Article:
Illinois City Becomes First in U.S. to Approve Reparations for Black Residents
Photo by Kamil Krzaczynski

Evanston, Illinois is now the first U.S. city to make reparations available to Black residents for past discrimination and the impacts of slavery, according The Associated Press

The Evanston City Council on Monday voted 8-1 to distribute a total of $400,000 in housing assistance to Black families, with each qualifying household receiving $25,000. The money can be used for a down payment on a property, home repairs, or interest or late penalties on a local property. Evanston’s reparations program is being funded by donations and revenue from a 3% tax on newly legalized marijuana sales. The City plans to disburse $10 million over the course of 10 years to Black households. Black residents in Evanston may be able to apply for reparations as early as mid-summer. 

The one vote against moving forward with the reparations program came from Ald. Cicely L. Fleming, a Black woman who said she believes Black people should get reparations, but argued the money being distributed to Black citizens does not offer them enough autonomy. “Rather than reparations dictating to Black people what they need and how they will receive it, we need to listen more to the people,” Fleming said during the city council meeting. “There is no autonomy for the community that was harmed, instead of cash payments or other options that respect the humanity and self-determination of Black people, and allow them to determine how best to repair themselves, the housing program is restrictive.”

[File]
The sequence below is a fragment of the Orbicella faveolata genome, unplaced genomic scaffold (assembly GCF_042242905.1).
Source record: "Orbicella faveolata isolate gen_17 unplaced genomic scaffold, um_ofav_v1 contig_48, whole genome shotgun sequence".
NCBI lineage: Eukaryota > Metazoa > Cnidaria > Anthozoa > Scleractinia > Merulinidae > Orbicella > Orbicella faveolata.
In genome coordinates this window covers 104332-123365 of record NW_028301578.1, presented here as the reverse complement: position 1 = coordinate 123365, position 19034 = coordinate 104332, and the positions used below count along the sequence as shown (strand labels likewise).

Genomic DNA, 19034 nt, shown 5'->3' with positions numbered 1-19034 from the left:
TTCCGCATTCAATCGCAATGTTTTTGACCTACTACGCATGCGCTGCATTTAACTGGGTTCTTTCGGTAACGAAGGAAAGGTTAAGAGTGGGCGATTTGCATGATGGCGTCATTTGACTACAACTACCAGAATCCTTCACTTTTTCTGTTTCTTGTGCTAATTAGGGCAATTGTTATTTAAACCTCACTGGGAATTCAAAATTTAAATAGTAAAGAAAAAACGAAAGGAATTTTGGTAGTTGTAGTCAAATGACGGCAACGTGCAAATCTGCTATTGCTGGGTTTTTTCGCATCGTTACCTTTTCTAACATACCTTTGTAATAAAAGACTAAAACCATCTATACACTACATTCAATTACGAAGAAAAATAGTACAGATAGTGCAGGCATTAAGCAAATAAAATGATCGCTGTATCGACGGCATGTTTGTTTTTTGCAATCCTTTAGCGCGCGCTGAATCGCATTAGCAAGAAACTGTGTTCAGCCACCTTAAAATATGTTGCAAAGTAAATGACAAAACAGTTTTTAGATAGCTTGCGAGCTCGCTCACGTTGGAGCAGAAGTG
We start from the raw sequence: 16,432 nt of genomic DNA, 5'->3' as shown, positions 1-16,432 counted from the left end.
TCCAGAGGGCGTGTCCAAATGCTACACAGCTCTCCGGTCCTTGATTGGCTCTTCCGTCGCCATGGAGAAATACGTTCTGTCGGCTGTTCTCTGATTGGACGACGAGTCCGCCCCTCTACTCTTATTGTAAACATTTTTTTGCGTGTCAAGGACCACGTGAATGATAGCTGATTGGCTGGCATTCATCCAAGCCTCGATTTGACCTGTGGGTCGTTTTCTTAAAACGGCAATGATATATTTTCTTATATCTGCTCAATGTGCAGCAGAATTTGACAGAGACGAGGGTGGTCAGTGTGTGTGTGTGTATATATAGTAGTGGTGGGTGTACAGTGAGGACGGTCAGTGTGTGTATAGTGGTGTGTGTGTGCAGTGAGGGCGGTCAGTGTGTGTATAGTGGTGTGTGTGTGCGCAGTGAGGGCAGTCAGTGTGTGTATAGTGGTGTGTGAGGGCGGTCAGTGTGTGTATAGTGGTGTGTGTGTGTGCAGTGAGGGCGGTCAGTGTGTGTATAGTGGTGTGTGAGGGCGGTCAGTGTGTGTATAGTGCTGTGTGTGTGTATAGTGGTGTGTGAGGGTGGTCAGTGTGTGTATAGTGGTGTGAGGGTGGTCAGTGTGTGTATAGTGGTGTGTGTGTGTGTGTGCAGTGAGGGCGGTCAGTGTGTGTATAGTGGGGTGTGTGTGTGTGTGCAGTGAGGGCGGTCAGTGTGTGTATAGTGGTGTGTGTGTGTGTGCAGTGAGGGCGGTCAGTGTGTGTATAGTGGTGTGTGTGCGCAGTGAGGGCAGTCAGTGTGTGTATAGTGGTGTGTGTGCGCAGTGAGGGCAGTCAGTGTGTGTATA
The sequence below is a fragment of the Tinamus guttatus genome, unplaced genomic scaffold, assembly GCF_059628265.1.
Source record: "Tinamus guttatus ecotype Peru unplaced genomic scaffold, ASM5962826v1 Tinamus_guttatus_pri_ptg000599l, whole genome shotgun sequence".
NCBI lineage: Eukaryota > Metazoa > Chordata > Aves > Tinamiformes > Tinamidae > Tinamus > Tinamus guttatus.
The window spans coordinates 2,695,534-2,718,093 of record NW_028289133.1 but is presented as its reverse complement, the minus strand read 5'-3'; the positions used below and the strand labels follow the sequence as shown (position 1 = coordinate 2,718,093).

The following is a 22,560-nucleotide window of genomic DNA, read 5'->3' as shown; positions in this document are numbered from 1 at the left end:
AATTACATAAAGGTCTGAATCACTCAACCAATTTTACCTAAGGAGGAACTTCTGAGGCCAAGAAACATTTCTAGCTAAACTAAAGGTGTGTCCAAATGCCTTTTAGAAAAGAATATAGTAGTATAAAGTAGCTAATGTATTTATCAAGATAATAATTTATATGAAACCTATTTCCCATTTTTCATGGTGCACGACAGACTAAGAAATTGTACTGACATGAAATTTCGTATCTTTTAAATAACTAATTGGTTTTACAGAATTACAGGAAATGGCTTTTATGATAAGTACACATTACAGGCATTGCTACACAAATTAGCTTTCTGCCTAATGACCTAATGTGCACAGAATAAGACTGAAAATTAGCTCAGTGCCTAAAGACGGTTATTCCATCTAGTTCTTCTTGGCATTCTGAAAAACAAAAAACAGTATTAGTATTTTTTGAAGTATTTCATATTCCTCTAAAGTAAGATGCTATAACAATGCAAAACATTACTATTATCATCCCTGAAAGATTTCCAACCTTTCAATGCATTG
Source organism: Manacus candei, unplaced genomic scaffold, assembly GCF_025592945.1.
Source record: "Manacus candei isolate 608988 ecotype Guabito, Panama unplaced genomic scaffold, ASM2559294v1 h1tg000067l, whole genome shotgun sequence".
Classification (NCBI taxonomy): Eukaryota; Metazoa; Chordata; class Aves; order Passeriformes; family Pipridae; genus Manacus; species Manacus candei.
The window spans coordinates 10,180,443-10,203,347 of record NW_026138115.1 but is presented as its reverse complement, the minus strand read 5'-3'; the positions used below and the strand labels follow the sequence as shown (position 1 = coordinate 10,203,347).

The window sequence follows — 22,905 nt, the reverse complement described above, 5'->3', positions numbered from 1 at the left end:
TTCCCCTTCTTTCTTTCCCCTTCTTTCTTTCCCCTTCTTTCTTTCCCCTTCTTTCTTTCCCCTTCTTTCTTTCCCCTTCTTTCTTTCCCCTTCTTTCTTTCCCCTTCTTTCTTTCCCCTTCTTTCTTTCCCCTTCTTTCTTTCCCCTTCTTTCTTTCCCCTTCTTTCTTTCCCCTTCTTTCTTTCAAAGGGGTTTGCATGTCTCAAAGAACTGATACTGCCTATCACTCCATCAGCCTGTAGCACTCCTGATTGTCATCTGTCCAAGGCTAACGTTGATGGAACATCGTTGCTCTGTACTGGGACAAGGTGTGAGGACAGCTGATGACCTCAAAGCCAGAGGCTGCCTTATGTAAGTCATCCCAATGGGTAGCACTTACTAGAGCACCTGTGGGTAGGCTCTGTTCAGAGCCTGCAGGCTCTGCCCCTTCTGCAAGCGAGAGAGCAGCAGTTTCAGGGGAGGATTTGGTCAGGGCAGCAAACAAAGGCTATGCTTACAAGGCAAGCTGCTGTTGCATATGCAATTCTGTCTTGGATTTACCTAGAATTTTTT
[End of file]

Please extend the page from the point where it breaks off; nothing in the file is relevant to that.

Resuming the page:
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Longtime Evanston resident Cherie Adams spoke to The Chicago Sun Times and said she thinks this is something to celebrate. “I’m really disturbed by so many of the individuals who are against it,” she said. “This is not reparations for the country and chattel slavery. It’s just a way for the city to recognize that there were discrepancies in housing, and this is a way that we can give back into the Black community.”

This news comes as the nation continues to grapple with how to end systemic racism following the deaths of Breonna Taylor, Ahmaud Arbery, George Floyd and others. President Joe Biden has indicated that he will support establishing a federal commission to study Black reparations.

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